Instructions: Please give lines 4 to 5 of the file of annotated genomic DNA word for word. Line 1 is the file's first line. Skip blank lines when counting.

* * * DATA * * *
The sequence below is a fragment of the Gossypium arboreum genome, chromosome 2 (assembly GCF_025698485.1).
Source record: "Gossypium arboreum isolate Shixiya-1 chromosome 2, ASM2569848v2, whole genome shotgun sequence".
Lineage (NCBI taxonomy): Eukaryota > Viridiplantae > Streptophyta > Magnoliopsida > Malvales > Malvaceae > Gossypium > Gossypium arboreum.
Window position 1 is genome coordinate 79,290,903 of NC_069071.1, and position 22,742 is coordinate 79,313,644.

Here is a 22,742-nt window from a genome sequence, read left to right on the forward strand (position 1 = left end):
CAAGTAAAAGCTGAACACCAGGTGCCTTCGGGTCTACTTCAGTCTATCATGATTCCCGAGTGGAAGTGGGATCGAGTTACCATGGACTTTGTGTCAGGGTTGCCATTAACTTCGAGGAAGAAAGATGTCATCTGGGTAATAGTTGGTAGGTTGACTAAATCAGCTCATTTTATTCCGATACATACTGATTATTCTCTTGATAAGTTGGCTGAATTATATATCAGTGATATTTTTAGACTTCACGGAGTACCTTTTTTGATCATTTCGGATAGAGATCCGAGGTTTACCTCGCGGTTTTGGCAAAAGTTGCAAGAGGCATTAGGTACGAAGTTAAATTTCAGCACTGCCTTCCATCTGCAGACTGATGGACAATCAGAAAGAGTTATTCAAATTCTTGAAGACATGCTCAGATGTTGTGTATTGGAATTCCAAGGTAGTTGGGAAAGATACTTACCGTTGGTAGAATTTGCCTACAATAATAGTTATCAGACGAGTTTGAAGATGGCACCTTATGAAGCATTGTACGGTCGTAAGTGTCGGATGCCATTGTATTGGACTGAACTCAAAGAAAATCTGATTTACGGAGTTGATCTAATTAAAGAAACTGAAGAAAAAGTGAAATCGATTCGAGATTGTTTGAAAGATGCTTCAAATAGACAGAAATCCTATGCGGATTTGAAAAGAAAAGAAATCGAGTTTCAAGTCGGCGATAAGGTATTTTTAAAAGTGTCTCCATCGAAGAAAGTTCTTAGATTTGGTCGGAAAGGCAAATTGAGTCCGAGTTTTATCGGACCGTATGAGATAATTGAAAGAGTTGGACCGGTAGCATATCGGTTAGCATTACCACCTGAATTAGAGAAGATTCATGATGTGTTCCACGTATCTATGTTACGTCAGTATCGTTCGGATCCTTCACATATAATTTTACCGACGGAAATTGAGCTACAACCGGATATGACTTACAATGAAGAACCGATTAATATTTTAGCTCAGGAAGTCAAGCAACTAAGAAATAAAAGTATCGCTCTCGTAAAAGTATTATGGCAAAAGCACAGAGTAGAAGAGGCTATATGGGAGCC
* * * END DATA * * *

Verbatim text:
Window position 1 is genome coordinate 79,290,903 of NC_069071.1, and position 22,742 is coordinate 79,313,644.

Here is a 22,742-nt window from a genome sequence, read left to right on the forward strand (position 1 = left end):